Reducing Healthcare-Associated MRSA Infections on a Surgical Unit

St. John’s Regional Health Center
Springfield, Missouri, USA

The team from St. John's Regional Health Center is a participant in IHI's Learning and Innovation Community on Reducing Hospital-Acquired Infections.
Ravi Nerella, MD, Hospitalist
Judy Walker, BSN, Nursing Director, 7C Surgical Unit
Patti Reynolds, BSN, Infection Control Coordinator
Diana Henderson, BSN, Executive Director of Quality
Brenda Hollier, RN, Quality Analyst
Team Sponsors:
Ronnie Brownsworth, MD, Senior Vice President, Medical Management Services
Lynn Smith, Vice President, Performance Improvement
Initial Aim:
To sustain 30 percent reduction of surgical site infections (SSIs), bloodstream infections (BSIs), and healthcare-associated pneumonia (HAP) due to methicillin-resistant Staphalococcus aureus (MRSA) by focusing on prevention of transmission on 7C Surgical Unit. Sustain compliance at greater than or equal to 90 percent on process measures for reliable hand hygiene, contact precaution for isolation patients, and appropriate room cleaning/disinfections on 7C Surgical Unit. Achieve 98 percent compliance obtaining admission active surveillance cultures (ASC) in adult intensive care units (ICU), pediatric ICU, and the burn unit.
Selected Pilot Unit:
7C Surgical Unit (general surgery, trauma, ENT, Urology, Plastics, and Medical overflow) with an average daily census of 26. This unit was selected as a pilot because of supportive leadership and indicators from baseline date of an opportunity for improvement with the MRSA measure.

Process Measures:
  • Percent of targeted patients with admission active surveillance culture collected
  • Percent of environmental cleanings completed appropriately
  • Percent of patient encounters with compliance for contact precautions
  • Percent of patient encounters with compliance for hand hygiene
Outcome Measures:
  • Days between MRSA infections
  • Rate of occurrence of MRSA SSI, BSI, and HAP per 1,000 patient days

Hand Hygiene:
  • Cultures collected quarterly on selected co-workers’ hands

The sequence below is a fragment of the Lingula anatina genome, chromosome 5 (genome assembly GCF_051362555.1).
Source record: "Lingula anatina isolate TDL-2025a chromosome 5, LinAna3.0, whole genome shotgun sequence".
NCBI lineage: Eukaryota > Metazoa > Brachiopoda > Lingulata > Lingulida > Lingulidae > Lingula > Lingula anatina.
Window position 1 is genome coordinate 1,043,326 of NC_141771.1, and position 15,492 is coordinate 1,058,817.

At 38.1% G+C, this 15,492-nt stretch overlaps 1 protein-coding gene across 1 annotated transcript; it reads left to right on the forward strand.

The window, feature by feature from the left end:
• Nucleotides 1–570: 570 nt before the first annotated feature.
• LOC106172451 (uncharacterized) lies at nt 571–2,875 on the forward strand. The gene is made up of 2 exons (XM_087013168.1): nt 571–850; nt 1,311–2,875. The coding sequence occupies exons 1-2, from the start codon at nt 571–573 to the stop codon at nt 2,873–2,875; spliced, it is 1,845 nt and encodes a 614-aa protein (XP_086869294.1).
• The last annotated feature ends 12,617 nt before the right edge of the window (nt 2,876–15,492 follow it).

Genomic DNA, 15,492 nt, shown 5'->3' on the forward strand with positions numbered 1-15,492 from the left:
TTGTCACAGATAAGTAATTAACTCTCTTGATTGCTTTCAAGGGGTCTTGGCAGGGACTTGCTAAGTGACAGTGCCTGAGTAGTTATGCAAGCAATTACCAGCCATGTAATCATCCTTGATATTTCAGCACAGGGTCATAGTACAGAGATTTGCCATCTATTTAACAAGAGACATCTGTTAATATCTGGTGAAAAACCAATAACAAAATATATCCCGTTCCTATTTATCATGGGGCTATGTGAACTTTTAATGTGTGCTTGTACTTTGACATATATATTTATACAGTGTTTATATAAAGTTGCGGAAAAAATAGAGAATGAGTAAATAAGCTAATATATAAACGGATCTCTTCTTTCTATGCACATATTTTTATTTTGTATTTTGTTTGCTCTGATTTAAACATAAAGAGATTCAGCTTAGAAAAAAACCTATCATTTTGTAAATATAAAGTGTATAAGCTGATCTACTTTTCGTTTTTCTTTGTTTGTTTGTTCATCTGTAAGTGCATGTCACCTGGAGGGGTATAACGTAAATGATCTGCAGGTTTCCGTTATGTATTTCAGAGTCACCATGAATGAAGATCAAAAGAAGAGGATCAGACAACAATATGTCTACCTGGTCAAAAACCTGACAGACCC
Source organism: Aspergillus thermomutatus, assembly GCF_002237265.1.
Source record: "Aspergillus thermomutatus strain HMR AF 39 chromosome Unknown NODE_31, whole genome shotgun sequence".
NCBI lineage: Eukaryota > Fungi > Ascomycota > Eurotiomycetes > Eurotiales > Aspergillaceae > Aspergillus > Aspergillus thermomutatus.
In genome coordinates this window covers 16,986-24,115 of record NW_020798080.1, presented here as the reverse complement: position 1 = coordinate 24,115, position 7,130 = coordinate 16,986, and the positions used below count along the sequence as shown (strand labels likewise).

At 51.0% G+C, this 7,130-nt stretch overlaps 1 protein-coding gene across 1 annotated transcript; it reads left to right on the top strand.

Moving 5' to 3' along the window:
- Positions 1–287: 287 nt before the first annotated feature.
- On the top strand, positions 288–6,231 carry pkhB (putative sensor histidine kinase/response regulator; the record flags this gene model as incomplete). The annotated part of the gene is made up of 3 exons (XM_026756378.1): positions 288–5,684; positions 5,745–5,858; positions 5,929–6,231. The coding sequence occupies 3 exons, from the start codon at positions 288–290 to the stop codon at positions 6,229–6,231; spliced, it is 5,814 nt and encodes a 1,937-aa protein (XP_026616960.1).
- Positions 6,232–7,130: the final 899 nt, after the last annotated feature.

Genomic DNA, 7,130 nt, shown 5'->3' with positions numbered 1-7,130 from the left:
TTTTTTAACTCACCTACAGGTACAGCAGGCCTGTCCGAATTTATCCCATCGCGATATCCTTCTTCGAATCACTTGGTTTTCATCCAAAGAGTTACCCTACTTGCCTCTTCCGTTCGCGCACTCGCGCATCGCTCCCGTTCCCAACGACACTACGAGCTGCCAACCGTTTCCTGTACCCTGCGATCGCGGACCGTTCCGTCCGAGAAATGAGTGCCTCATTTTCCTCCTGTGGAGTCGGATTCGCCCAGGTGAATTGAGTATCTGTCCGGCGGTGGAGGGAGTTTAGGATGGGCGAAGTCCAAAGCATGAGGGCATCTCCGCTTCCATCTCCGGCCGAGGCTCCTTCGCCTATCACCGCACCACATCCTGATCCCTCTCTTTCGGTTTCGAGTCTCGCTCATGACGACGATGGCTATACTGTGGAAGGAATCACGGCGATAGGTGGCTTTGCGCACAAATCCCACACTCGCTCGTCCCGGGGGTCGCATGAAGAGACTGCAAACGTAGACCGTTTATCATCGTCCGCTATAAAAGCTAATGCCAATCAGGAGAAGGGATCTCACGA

• Strategic placement of hand hygiene dispensers on the unit
  • Provide alcohol-based hand rub for patients on bedside table
  • Implement “hands up” campaign — the standard phrase or action to use if you observe another co-worker NOT performing hand hygiene when appropriate
  • Encourage patients and their families to remind health care workers to practice hand hygiene
    • “It’s okay to ask” button with scripting
    • “It’s okay to ask” sign hung in patient rooms
    • Director of Nursing makes patient rounds and completes hand hygiene upon entry 
      • Utilize scripting to engage patients to encourage health care workers to complete hand hygiene
      • Provide patient and family members with the “It’s okay to ask” brochure
  • Monitor health care workers’ adherence to hand hygiene practices and provide real-time feedback
    • Positive reinforcement provided to workers regarding appropriate hand hygiene compliance
    • Physician-to-physician conversations regarding non-compliance
    • Director of Nursing addresses front-line co-worker/ancillary staff non-compliance
  • Infection Prevention Specialist (IPS) attends monthly staff meeting and reviews process and outcome measures
Contact Precautions:
  • Educate workers to complete hand hygiene before donning personal protective equipment (PPE)
  • Floor stock isolation kits standardized  with dedicated equipment
  • Educate workers to utilize computer forcing function that designates type of isolation on diet orders
  • Identify isolation patients by placing a sticker on patient menu and placing in designated area for dietary staff
  • Visual aid placed on isolation holders as a reminder to encourage hand hygiene prior to donning PPE
  • Assign daily monitoring and stocking of isolation holder supplies
  • Provide patient with isolation precautions frequently asked questions (FAQs) pamphlet  
  • Workers to obtain items from nourishment room for isolated patients and family members
Room Cleaning and Disinfection:
  • Identify clean equipment with red “door knocker” tag
  • High touch cleaning checklist provided to workers
  • Three-step process to notify Environmental Services (EVS) that isolation room needs terminal cleaning, which includes laundering privacy curtain
MRSA Active Surveillance Cultures (ASC) in the Adult ICUs, Pediatric ICU, and Burn Unit:
  • Educate workers on MRSA active surveillance processes
  • Monitor ASC compliance by unit









Summary of Results / Lessons Learned / Next Steps

Accomplishments on the Pilot Unit:

  • 308 days since last MRSA infection on pilot unit (as of 12/16/2008)
  • Achieved our outcome goal and process goals for infection reduction
  • Hand hygiene >90 percent on pilot unit for five months


Lessons Learned:

  • Utilize the FMEA tool to assess risk and identify priorities for improvement
  • A picture is worth a thousand words — the project “tipping point” occurred when we began to culture hands and equipment of workers [see image above depicting culture on worker's hand and culture on stethoscope equipment]
  • Reducing HAI must be kept at the forefront of workers’ minds (e.g., posters, staff meeting presentations, transparency of data)
  • Personalizing infections: We were surprised when we surveyed our pilot unit and discovered workers “thought they did not contribute to the infections.” They assumed infections were acquired on another unit or from another co-worker. We discussed contributing factors relating to the infection of “Mr. Jones in room 7000.” We encouraged co-workers to be a part of the dialogue that established personal accountability and allowed us to discuss the patient, rather than a number on a run chart.    

Contact Information
Brenda Hollier (Huddleston)
St. John’s Regional Health Center

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